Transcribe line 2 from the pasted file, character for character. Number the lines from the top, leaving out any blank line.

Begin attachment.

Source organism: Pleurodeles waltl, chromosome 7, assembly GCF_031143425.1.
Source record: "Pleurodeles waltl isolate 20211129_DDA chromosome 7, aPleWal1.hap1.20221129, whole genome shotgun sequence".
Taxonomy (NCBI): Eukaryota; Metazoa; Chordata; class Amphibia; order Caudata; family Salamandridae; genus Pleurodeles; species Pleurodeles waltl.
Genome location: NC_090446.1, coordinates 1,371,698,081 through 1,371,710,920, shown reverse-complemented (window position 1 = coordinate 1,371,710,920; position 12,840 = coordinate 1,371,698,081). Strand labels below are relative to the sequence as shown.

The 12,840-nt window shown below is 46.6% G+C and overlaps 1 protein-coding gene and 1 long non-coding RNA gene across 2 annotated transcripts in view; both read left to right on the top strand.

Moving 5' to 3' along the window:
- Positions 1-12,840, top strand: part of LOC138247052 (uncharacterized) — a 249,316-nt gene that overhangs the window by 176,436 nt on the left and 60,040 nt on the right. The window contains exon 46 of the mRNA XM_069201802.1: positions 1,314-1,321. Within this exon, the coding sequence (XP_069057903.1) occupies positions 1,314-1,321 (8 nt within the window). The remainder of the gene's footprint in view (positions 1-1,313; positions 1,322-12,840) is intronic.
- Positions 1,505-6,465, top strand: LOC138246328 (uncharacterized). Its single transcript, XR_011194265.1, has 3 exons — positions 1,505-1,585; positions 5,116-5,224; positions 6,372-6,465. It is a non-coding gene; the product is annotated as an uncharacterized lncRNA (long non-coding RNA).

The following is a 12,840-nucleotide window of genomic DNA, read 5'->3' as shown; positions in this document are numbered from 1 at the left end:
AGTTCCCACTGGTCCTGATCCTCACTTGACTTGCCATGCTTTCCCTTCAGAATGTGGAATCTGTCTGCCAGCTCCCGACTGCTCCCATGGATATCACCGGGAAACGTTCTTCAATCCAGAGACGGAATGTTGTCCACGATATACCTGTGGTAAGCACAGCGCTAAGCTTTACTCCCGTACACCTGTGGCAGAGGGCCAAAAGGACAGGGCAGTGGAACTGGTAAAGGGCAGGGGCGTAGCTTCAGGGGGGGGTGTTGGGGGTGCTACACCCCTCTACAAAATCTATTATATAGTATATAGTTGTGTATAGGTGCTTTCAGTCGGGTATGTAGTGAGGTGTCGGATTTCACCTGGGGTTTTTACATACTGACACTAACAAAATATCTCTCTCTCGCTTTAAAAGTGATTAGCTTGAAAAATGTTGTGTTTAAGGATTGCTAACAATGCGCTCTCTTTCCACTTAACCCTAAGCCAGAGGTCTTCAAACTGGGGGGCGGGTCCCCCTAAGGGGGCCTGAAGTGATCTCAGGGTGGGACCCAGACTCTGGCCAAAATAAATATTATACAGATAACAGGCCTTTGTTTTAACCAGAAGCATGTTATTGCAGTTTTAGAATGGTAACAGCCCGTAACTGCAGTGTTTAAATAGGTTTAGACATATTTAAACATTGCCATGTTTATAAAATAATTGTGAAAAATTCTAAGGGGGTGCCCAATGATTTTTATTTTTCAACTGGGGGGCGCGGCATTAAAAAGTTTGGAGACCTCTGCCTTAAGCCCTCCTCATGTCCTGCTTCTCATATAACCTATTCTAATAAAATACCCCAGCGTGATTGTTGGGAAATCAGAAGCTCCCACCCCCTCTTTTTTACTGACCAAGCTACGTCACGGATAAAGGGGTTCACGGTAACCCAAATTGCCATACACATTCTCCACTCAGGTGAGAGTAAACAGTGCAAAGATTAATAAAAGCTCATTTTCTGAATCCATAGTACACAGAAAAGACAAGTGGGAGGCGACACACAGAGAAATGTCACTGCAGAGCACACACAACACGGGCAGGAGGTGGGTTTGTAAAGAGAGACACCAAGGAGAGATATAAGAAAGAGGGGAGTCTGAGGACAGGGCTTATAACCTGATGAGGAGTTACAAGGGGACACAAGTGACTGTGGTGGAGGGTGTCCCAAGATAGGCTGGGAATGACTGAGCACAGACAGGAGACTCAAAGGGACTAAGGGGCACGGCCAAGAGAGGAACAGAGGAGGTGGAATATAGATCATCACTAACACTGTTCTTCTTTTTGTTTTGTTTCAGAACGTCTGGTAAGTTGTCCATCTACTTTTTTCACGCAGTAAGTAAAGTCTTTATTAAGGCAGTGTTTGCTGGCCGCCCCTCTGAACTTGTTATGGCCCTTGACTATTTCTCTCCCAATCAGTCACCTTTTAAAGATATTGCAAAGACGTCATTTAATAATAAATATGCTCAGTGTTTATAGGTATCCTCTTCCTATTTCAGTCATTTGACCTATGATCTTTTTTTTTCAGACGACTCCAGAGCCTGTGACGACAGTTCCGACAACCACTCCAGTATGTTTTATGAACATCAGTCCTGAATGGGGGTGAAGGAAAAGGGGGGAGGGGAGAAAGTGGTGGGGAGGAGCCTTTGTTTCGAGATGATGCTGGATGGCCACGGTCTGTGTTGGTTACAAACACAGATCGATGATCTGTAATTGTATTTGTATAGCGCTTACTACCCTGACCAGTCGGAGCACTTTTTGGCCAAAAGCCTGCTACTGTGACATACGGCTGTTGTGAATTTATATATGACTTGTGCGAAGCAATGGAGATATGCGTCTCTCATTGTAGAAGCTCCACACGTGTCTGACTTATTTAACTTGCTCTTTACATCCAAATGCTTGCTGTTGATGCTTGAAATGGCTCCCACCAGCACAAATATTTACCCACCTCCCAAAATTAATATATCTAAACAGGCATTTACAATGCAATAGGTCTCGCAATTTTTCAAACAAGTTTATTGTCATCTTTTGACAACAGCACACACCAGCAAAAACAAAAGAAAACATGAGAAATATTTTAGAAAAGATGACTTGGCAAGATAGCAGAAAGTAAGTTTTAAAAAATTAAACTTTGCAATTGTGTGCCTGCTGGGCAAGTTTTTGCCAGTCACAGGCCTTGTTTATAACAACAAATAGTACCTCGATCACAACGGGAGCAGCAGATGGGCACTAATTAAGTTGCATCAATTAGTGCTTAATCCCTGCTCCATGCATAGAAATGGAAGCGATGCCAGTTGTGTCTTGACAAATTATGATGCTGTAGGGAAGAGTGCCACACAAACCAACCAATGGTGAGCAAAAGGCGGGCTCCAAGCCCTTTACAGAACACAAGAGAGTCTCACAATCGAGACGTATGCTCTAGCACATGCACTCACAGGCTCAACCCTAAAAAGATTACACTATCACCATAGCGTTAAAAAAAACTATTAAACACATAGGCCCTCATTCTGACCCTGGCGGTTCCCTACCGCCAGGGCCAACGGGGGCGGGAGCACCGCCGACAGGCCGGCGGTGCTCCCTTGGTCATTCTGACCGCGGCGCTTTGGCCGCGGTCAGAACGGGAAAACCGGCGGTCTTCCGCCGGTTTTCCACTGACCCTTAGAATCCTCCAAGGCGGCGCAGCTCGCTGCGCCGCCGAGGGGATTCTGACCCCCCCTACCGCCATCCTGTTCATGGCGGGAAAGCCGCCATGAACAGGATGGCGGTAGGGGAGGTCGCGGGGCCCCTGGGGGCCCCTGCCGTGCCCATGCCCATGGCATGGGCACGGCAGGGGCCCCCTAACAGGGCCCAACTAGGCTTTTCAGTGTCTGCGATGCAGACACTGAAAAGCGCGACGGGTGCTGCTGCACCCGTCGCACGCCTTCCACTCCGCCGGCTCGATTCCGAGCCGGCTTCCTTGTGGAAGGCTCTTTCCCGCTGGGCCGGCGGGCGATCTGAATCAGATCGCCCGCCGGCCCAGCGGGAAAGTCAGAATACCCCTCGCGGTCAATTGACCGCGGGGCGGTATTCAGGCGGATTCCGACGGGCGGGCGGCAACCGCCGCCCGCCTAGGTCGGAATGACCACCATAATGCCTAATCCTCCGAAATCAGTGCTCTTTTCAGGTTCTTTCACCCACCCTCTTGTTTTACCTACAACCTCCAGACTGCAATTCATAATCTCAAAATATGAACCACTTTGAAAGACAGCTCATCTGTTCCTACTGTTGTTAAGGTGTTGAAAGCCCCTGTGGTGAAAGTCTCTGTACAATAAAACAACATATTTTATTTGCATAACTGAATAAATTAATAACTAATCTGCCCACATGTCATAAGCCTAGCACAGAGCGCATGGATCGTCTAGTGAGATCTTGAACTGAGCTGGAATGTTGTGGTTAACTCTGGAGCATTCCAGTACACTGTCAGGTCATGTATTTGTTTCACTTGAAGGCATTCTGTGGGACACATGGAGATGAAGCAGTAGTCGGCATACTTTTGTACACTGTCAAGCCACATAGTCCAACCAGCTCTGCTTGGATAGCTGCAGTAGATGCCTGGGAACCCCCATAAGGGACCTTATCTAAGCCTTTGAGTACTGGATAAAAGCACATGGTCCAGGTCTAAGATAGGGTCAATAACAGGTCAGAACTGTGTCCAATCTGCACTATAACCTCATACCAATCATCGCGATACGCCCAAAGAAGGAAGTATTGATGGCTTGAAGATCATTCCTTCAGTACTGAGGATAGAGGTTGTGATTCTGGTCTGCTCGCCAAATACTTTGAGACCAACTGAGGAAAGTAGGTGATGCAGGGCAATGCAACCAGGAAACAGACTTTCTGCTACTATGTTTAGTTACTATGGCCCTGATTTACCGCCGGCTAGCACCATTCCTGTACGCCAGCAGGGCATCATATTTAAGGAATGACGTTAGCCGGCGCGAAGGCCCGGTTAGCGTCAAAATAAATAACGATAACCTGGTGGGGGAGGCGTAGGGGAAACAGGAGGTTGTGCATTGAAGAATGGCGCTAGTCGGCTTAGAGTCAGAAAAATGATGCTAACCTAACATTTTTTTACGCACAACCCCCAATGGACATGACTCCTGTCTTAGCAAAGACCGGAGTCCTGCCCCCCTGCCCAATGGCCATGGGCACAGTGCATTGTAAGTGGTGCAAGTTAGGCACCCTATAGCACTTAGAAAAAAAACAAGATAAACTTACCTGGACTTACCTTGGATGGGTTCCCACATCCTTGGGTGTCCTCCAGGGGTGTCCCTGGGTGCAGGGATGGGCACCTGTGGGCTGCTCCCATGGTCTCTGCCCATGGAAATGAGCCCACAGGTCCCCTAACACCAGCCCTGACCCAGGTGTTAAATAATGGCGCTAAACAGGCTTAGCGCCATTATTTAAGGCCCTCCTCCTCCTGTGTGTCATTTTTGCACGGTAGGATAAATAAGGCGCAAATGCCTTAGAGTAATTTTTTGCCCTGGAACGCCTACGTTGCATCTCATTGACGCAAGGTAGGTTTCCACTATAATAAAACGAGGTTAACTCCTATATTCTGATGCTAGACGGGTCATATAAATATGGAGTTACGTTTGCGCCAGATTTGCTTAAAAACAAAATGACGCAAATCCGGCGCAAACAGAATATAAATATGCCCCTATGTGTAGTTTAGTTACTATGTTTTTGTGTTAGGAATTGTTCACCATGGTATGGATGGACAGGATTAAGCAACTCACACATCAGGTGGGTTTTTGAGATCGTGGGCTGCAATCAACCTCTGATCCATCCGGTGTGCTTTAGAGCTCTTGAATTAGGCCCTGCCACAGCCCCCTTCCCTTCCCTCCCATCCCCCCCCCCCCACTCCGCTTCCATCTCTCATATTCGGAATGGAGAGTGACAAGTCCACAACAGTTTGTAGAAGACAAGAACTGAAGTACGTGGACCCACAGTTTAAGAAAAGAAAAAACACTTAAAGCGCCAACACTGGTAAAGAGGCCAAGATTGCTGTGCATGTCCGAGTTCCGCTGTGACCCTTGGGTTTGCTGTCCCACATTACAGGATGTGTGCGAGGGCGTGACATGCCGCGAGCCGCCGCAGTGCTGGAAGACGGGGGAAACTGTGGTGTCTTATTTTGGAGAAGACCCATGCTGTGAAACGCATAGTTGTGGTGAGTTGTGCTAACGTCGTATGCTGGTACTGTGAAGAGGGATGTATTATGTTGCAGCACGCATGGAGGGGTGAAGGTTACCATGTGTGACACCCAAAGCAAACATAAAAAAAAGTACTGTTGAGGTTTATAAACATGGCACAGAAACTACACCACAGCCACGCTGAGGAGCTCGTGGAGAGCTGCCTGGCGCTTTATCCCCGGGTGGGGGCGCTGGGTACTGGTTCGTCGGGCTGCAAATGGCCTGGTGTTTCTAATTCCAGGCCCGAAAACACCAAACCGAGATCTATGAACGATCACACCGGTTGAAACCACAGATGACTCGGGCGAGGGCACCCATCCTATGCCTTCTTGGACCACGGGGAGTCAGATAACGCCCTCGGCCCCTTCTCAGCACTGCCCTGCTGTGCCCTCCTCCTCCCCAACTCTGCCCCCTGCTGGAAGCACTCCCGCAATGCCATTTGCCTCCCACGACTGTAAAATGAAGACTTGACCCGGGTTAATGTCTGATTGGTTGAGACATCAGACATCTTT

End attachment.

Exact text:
Source record: "Pleurodeles waltl isolate 20211129_DDA chromosome 7, aPleWal1.hap1.20221129, whole genome shotgun sequence".